Note that this code is pretty aggressive: it busts all CSS/JS caches on every release. You could use the $handle argument to do something more fine-grained. Note also that this technique doesn’t work equally well for all caching setups; see this post for an alternative strategy, based only on filename. Proceed at your own risk.

One of the suckers

At the beginning of the 4.2 dev cycle, I was made a permanent committer for WordPress. (Cool!) Here’s how Andrew Nacin summed up the promotion:

Suckers

Suckers

Any maintainer of a large free software project will recognize the aptness of the “suckers” comment. I’ve spent more than five years as a leader on the BuddyPress project, and during that time I’ve developed a devotion to that project that sometimes feels like more like servitude than volunteerism. I feel a personal responsibility to the users of BuddyPress, which manifests itself as a pang of guilt about every bug, every missing feature, every unsatisfied customer. This guilt is part (not all, but not an insignificant portion) of what keeps me committed to the project. The same guilt sometimes makes me feel like a sucker.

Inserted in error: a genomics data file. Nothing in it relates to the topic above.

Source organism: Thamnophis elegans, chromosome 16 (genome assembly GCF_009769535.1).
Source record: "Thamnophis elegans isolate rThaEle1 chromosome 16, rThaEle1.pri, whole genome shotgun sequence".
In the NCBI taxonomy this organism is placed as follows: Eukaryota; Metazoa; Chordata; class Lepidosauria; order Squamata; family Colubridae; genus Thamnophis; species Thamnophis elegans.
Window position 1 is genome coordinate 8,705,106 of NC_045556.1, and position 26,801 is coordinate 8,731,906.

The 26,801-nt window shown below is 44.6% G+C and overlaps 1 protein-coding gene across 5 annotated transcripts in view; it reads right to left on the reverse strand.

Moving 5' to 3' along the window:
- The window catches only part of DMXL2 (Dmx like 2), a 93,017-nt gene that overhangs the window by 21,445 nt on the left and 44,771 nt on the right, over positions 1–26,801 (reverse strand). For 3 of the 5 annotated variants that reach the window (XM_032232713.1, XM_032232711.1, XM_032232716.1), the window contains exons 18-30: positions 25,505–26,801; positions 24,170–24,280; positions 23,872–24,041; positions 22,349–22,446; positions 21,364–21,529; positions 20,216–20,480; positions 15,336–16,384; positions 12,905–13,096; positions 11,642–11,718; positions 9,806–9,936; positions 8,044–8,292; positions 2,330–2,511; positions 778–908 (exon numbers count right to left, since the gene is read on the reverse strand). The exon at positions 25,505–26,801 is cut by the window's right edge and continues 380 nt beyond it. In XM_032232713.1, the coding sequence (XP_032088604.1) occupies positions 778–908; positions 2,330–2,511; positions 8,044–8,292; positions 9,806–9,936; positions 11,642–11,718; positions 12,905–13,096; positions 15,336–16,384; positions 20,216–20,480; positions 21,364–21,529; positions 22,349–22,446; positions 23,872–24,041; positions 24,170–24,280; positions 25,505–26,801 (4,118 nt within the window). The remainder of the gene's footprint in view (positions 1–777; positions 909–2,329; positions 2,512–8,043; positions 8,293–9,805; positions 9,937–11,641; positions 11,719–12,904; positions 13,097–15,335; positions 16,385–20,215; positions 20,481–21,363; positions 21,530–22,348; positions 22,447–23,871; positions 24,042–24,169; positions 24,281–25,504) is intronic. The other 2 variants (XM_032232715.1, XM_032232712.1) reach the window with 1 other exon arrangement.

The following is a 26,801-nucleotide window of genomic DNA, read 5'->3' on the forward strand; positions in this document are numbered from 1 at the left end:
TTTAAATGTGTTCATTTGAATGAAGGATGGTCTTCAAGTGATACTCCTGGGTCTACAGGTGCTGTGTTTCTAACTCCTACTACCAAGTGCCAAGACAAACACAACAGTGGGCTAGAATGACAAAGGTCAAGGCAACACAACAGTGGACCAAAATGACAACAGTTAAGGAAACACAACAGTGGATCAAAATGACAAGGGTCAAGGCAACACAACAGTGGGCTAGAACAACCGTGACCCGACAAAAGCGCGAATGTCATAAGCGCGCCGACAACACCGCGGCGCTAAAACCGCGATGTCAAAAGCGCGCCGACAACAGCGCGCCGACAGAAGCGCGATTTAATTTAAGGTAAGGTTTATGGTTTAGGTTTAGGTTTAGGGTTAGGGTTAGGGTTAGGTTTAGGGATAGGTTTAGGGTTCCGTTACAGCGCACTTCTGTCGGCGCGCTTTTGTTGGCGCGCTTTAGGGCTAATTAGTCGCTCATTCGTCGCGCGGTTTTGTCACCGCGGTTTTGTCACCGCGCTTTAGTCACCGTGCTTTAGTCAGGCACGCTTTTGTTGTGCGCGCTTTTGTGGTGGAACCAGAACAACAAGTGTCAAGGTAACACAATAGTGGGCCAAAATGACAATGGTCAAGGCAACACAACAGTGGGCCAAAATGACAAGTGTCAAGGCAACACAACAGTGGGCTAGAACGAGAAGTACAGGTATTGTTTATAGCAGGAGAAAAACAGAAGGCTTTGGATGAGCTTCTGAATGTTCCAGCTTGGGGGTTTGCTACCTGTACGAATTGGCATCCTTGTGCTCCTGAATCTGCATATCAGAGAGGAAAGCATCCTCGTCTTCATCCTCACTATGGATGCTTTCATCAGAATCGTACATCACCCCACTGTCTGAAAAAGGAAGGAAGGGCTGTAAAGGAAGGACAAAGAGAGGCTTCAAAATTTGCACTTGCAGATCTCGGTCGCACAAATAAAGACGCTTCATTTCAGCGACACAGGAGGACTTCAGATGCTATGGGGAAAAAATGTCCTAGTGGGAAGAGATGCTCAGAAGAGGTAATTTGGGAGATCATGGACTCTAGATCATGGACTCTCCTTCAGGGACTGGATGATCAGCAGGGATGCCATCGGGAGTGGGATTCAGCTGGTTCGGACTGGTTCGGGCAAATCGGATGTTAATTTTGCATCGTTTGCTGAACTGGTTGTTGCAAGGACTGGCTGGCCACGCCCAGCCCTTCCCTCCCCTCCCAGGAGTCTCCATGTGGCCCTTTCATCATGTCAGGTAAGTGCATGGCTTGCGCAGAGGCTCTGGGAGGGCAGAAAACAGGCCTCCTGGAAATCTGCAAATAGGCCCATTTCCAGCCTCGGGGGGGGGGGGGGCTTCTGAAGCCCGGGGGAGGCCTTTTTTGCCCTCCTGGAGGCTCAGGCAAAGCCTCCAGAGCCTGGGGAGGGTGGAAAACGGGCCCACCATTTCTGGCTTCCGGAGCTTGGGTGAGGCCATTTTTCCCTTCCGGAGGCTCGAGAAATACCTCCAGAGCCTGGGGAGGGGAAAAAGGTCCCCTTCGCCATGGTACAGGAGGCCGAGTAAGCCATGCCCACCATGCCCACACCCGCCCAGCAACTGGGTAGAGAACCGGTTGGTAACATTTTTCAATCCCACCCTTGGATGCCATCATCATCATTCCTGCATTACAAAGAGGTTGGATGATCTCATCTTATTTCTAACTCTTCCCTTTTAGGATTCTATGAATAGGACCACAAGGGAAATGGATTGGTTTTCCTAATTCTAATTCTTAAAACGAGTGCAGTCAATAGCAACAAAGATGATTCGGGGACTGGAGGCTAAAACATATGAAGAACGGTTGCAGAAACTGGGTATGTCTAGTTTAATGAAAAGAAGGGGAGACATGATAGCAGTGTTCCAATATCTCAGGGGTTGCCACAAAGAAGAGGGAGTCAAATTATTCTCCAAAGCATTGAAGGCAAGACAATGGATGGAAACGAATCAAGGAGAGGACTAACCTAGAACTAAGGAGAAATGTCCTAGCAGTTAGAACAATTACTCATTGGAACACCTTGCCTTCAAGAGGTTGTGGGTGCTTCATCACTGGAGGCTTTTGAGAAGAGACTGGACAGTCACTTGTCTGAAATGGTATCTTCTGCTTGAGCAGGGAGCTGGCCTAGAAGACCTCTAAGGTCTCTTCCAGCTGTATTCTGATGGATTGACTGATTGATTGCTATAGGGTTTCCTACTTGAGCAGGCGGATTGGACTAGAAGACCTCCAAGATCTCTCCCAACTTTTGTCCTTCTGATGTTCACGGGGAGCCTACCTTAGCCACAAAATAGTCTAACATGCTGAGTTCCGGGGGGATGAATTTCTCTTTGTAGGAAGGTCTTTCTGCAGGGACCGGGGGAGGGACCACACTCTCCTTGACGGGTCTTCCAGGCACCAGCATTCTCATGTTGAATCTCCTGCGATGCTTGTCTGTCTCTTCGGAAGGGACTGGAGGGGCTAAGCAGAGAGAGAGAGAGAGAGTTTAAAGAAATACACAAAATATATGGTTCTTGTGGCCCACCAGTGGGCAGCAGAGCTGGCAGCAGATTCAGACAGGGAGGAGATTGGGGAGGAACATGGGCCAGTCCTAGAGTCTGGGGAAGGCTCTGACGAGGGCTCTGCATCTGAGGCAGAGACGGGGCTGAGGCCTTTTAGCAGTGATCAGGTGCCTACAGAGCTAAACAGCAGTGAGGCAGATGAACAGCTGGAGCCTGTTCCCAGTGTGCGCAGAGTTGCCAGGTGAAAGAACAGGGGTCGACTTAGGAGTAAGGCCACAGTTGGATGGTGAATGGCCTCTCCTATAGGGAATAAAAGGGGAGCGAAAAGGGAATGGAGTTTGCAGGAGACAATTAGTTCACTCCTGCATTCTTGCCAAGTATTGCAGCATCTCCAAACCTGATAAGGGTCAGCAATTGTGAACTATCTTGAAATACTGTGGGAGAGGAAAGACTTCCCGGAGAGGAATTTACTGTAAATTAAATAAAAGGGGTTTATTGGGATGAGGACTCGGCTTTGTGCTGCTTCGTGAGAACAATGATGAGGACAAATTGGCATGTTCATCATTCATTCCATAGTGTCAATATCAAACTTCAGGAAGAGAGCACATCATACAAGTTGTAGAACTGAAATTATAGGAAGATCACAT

With BuddyPress, the “sucker” aspects have been consistently counterbalanced by (a) the belief that my work is having a broad positive impact, and (b) the positive effect that contribution has on my reputation and my marketability. Point (b) is one that I’ve blathered on about on multiple occasions. My ability to make money as a consultant is directly tied to the reputation that I’ve earned doing free software work.